Eventually I was able to relax myself even while speaking the words leading to the troublesome one. The pause disappeared and I was able to simply say what I wanted to. Perhaps subtly more monotone than I might have liked, but still fluent. I still use other tricks. Lead-in words or sounds that let me get past a difficult word. Methodically controlling the pace of interaction so I'm not forced to speak more rapidly than I'd like. Rehearsing, so my mouth won't get ahead of my brain. I still rehearse every phone call and message I'm required to leave on an answering machine.

And then I joined Toastmasters. Crafting and reciting speeches in that high-stress environment has made every other social interaction less stressful by comparison. My fluency has risen across the board. No one who meets me anew today would know that I once stuttered, and certainly not severely.
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Re: I did it, I stopped stuttering

Postby vanizorc » Wed Jan 30, 2013 7:32 pm

While I'm happy for you and your situation, be aware that for the vast majority of stutterers out there, trying to "overcome" their speech disorder is not an option if the cause of their stuttering is neuro-biological in origin (and not psychological/sociological like those who claim to have "defeated" their stuttering). For instance, I myself have a moderate/severe stutter, and no matter how many speech therapists I went to, or breathing techniques I tried, my stuttering never diminished a single bit, let alone disappear entirely.

I just hope your post doesn't imply to others out there (stutterer or non-stutterer alike) that stuttering is something that can be "overcome" if the person just "tried hard enough". For others to draw this kind of conclusion would be analogous to thinking that the blind can regain their vision if only they tried "hard enough" -- it's obviously silly and wrong. And there are already too many misconceptions and prejudices out there regarding stuttering -- we don't need anymore.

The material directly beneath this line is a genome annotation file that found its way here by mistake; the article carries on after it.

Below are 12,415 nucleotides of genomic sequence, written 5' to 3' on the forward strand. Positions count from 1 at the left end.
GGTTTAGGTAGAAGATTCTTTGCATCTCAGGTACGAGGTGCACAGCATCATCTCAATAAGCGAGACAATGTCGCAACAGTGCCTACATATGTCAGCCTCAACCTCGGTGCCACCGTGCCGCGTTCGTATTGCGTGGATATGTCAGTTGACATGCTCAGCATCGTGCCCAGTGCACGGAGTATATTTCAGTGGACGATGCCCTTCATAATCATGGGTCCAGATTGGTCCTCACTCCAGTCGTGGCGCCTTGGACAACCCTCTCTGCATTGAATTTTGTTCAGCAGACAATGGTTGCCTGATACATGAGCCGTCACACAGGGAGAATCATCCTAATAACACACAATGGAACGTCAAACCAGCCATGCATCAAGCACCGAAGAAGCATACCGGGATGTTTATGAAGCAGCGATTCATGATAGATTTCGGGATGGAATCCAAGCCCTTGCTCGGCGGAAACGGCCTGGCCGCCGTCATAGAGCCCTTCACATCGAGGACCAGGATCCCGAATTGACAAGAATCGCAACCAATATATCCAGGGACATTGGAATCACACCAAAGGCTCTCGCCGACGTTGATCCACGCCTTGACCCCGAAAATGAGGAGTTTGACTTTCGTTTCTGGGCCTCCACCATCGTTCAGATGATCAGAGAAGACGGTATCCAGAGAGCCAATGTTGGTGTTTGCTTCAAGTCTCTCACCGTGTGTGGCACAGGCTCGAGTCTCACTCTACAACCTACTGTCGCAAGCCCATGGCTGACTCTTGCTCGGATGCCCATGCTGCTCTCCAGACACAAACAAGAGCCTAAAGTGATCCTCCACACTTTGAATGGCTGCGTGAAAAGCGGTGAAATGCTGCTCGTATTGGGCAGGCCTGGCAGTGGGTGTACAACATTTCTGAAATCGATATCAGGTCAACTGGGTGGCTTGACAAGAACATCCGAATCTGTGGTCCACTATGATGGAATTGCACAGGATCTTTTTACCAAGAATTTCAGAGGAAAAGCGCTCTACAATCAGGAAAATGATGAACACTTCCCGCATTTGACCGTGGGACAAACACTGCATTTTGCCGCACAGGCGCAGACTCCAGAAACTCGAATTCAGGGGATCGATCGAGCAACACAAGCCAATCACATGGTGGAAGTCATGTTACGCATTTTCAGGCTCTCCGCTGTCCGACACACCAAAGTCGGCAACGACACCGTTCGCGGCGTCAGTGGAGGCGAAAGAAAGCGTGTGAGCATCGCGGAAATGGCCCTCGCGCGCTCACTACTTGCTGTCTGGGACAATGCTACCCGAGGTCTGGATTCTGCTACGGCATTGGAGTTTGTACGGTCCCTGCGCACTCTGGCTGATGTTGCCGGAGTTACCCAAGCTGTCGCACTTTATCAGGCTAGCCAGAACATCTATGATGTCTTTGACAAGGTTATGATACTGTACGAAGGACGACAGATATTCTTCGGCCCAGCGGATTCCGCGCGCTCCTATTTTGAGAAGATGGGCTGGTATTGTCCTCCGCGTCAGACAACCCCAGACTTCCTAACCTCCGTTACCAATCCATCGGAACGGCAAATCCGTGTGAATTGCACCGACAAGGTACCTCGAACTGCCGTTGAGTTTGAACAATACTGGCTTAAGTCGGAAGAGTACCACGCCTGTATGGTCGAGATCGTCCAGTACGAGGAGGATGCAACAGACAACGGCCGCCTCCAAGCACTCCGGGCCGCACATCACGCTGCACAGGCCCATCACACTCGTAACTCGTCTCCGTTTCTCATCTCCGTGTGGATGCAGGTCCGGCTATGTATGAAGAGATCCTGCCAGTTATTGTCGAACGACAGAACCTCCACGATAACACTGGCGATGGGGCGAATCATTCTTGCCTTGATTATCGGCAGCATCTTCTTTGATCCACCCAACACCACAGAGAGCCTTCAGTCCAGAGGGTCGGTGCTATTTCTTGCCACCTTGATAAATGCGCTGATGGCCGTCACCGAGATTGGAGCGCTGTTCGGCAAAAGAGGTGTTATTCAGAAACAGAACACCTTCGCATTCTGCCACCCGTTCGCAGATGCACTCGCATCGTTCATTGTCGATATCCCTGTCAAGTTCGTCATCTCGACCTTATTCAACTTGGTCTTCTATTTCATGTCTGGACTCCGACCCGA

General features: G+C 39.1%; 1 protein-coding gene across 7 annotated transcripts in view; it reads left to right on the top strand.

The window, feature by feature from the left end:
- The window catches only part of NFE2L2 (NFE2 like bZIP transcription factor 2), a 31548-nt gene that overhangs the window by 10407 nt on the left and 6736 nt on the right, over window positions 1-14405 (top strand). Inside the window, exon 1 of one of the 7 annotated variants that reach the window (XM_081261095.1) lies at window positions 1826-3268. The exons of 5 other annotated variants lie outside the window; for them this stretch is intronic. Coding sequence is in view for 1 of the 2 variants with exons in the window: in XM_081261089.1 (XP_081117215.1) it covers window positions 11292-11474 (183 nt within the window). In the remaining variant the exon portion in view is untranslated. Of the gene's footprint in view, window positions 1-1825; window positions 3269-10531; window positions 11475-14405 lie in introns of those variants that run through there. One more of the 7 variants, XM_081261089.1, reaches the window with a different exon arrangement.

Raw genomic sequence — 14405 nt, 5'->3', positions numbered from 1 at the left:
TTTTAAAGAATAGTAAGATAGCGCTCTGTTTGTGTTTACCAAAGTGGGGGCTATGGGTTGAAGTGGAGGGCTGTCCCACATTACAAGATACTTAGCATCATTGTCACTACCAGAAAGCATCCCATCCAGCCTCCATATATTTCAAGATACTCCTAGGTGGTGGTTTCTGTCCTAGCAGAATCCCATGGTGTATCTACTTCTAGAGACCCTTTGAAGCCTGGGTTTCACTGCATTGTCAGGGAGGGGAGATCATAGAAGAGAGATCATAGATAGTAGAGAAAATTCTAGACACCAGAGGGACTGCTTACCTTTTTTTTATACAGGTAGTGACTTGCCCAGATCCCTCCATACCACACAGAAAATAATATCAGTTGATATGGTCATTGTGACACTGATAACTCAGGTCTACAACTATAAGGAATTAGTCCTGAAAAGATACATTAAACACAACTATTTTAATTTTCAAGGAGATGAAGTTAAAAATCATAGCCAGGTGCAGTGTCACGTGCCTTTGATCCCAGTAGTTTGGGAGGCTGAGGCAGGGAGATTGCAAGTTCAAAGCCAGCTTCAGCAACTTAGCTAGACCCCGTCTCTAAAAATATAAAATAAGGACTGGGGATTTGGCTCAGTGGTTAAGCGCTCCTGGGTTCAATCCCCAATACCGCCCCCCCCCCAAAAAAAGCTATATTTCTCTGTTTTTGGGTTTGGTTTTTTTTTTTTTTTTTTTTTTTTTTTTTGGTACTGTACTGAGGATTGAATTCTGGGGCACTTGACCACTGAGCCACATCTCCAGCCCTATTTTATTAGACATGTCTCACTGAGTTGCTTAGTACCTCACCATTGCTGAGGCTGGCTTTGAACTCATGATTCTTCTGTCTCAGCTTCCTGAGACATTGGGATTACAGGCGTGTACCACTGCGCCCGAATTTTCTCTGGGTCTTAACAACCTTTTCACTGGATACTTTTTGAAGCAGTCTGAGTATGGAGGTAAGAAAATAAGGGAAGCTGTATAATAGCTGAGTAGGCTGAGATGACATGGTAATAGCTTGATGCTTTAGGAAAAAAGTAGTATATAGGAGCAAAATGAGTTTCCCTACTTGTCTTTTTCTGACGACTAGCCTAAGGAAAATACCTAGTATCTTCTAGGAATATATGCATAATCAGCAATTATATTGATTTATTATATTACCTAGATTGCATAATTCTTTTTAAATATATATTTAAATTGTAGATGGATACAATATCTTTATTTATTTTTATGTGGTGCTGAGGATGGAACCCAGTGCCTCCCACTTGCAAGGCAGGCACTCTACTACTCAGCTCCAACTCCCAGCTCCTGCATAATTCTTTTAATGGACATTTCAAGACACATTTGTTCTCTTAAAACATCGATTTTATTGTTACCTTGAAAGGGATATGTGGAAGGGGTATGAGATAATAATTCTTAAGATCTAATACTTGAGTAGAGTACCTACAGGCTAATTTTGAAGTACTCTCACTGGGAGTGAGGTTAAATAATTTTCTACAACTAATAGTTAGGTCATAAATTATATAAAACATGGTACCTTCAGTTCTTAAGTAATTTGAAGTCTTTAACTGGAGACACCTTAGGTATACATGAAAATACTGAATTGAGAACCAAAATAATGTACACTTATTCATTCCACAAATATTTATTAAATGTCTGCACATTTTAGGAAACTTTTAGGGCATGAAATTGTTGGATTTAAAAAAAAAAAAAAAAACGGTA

Your case is atypical, because in general stuttering (especially in those with the genetic predisposition for it) cannot be overcome.
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Re: I did it, I stopped stuttering

Postby peaklite » Sun Dec 08, 2013 11:48 pm

My stuttering has nearly stopped now, just randomly..
Figuring out what's wrong with me
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Re: I did it, I stopped stuttering

Postby Someone23 » Sat Dec 14, 2013 4:14 am

peaklite wrote:My stuttering has nearly stopped now, just randomly..


Switching between stuttering and more fluently speaking somewhat randomly is a common symptom of schizoid personality disorder. I personally speak both with and without stuttering, depending on the situation.
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Re: I did it, I stopped stuttering

Postby Someone23 » Fri Dec 20, 2013 5:00 am

Someone23 wrote:
peaklite wrote:My stuttering has nearly stopped now, just randomly..


Switching between stuttering and more fluently speaking somewhat randomly is a common symptom of schizoid personality disorder. I personally speak both with and without stuttering, depending on the situation.

I forgot to mention that I'm saying this because I believe you mentioned you have SPD in that forum.
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Re: I did it, I stopped stuttering

Postby MrDave » Fri Dec 12, 2014 10:51 pm

Video link doesnt work anymore !
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Re: I did it, I stopped stuttering

Postby davidalexander » Sat Dec 13, 2014 1:47 am

vanizorc wrote:I just hope your post doesn't imply to others out there (stutterer or non-stutterer alike) that stuttering is something that can be "overcome" if the person just "tried hard enough". For others to draw this kind of conclusion would be analogous to thinking that the blind can regain their vision if only they tried "hard enough" -- it's obviously silly and wrong. And there are already too many misconceptions and prejudices out there regarding stuttering -- we don't need anymore.


As you point out, there's more than one reason for a person to stutter. People like me may well be able to do what I did. Others won't. It's not a misconception or a prejudice; I gave a specific technique in the hopes that it would help others. If it doesn't help you, more's the pity for you.